Mumbai: AT 50, NCPA gets a sound and light upgrade
English acoustician on board to find novel ways to improve sound quality across Jamshed Bhabha, Tata and Experimental Theatres
On April 30, as Louiz Banks, Ustad Zakir Hussain, Sanjay Divecha and other acclaimed musicians take the stage at Tata Theatre to celebrate International Jazz Day, it will be the last big concert to be held at the iconic venue at the National Centre for the Performing Arts before it closes down.
It will, however, reopen in June. For the 1,010-seater theatre, which was inaugurated by the then Prime Minister Indira Gandhi in 1980, is all set for version 2.0, as is every other venue at the cultural haven that kisses the Arabian Sea from the southern tip of Marine Drive.
"For many years, we have been wanting to upgrade the theatres. Because obviously, something that was built in the 1980s and '90s needs looking at," says NCPA chairman Khushroo N Suntook, as he shares details about the plans for the overhaul of the centre, which is in its golden jubilee year.
The Experimental Theatre opened in 1986
But much of it, as he calls it, is "invisible work, which is behind the curtains, in the machines backstage." The sound system and acoustics are a huge part of the it, and for that, they have got renowned English acoustician Richard Nowell - whom Suntook discovered while listening to a concert at Trafalgar Square - on board.
At the Jamshed Bhabha Theatre (JBT), which is already shut for renovation, "the acoustic orchestral shell has been strengthened and a permanent new black wall created, dramatically improving the acoustic performance of the space. Carefully selected wood has been used to reline the auditorium steps," writes Nowell in the technical development section of the yet-to-be-released in-house magazine on the history, evolution and way forward for the NCPA. Along with JBT, the Tata Theatre (TT), too, will receive the Meyer sound systems brought down from the US, while the Godrej Dance Theatre, and Experimental (ET) and Little Theatres have already been fitted with new sound equipment.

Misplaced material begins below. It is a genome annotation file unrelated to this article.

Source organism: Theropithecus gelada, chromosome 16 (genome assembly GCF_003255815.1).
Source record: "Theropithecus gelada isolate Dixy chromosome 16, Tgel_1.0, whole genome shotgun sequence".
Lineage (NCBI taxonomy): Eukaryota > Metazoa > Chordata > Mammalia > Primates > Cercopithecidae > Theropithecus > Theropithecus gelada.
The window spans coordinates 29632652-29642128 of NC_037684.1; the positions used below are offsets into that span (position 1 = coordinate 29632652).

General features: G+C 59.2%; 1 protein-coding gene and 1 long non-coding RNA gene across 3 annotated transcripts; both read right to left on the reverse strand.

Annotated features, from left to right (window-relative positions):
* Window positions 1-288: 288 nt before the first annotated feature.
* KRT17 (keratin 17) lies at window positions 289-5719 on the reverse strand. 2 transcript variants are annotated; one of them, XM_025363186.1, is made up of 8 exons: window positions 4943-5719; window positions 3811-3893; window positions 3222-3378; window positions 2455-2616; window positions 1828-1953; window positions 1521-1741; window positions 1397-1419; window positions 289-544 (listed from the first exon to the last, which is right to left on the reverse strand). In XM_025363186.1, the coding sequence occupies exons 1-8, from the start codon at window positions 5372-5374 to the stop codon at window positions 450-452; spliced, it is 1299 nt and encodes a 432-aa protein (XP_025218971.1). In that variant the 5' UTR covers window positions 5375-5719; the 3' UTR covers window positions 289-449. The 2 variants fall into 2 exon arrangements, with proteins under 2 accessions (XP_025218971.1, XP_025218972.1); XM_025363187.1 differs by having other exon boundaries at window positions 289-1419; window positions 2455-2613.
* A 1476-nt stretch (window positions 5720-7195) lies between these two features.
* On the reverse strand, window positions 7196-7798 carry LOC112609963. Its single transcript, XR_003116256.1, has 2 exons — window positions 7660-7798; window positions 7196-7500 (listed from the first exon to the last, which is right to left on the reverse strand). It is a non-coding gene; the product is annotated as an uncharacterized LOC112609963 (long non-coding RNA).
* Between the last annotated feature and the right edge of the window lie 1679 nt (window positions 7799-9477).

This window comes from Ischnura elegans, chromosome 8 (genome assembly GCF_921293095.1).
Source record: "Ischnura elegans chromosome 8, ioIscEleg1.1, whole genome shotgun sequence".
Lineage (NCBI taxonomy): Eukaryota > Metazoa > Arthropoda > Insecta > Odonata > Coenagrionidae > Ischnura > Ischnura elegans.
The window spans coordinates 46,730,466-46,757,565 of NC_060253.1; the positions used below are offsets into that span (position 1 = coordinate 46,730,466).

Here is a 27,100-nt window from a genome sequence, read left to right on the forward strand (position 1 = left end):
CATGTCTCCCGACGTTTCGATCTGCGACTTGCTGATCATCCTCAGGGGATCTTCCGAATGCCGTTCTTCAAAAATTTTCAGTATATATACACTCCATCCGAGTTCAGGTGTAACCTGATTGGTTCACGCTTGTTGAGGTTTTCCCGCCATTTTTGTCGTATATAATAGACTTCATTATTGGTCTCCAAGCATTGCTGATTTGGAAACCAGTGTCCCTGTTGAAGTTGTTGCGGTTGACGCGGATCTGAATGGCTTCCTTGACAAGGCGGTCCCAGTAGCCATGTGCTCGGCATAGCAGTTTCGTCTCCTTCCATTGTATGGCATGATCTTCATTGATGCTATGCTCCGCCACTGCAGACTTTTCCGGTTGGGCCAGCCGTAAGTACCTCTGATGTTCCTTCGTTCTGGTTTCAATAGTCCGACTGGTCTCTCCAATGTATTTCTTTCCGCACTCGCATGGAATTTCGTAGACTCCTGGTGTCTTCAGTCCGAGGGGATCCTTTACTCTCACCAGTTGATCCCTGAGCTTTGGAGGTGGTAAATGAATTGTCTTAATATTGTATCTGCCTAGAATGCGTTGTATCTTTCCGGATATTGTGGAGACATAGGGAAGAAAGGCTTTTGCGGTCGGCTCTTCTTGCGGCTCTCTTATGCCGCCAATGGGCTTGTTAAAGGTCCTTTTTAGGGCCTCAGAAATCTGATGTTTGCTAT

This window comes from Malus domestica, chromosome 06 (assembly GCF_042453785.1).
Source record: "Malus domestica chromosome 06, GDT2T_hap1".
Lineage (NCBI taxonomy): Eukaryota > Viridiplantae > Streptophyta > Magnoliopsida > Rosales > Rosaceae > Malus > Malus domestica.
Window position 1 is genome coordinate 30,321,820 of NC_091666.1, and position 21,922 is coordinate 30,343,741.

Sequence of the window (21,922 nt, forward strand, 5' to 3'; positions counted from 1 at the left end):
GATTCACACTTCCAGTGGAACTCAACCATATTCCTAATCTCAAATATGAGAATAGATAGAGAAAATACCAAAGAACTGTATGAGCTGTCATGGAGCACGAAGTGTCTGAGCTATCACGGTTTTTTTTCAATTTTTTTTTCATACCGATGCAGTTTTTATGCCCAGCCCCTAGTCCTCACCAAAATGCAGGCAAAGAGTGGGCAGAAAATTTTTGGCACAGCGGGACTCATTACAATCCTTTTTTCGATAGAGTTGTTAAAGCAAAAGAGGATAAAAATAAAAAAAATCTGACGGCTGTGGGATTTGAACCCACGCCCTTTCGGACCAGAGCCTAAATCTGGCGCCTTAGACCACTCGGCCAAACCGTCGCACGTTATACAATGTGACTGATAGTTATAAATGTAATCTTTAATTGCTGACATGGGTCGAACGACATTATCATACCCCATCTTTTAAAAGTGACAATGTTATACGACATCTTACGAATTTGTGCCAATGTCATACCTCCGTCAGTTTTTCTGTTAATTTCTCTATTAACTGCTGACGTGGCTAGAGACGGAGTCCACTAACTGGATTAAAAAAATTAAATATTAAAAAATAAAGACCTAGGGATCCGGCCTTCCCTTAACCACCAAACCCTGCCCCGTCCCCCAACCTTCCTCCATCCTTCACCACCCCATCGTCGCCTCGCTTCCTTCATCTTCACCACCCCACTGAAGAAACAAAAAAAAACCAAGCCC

Acoustics, in the eyes of Suntook, is an art. "The wall plaster, the paint, the seats you use, and even the clothes the audience members wear, all impact the absorption and reflection of sound," he explains. And for this reason, the material that the seats are made of is being replaced with a more modern variant that reflects more sound. "Then, of course, there is the eternal argument of carpet or no carpet. The musicians don't want it; the crowd wants the lush feel of the red carpet. So, we are in the process of rethinking and experimenting," he adds.
One of the most expensive exercises has been replacing the 20- and 30-year-old air conditioning systems at JBT and TT. "The aim is to have quieter ACs. Also, the draught often has the audience sneezing and coughing through the show. We are taking care of this," says Suntook.
An innovation that he is pleased with is a new fire curtain at JBT, which apart from upgrading the safety of the space, has also enabled the creation of a new 300-seat performance area, right on the stage of the massive theatre.
The stagecraft machinery, too, has been brought up to date. The JBT, for instance, has a new electrical bar and two more scenery bars so the scenes can be moved up and down automatically. A new rigging system for the ET has been ordered, which, writes Nowell, "will provide directors with a great deal more flexibility, along with a measurable reduction in rigging times, and thus, costs."
This particular development is also in conjunction with the NCPA's focus on expanding its in-house theatre programme, which also involves a collaboration with National Theatre, London. Another part of the plan is to expand the programme for the Symphony Orchestra of India (SOI), which was founded by Suntook. "Right now, we only have two seasons in a year. But we hope to have a full season," he says, adding that another development to look out for is the way the children's orchestra, being trained under the expertise of Marat Bisengaliev, is shaping up. A key focus area, starting this year, will also be to create a second innings of sorts for retired musicians by absorbing them at the centre.
But a cultural centre is as good as its audience. And for that, Zane Dalal, associate music director of the SOI, and other experts will conduct lectures, demonstrations and talks to help people better appreciate music and other 1,000 plus performances that take place at the NCPA round the year. "We are all for spreading culture," Suntook concludes.
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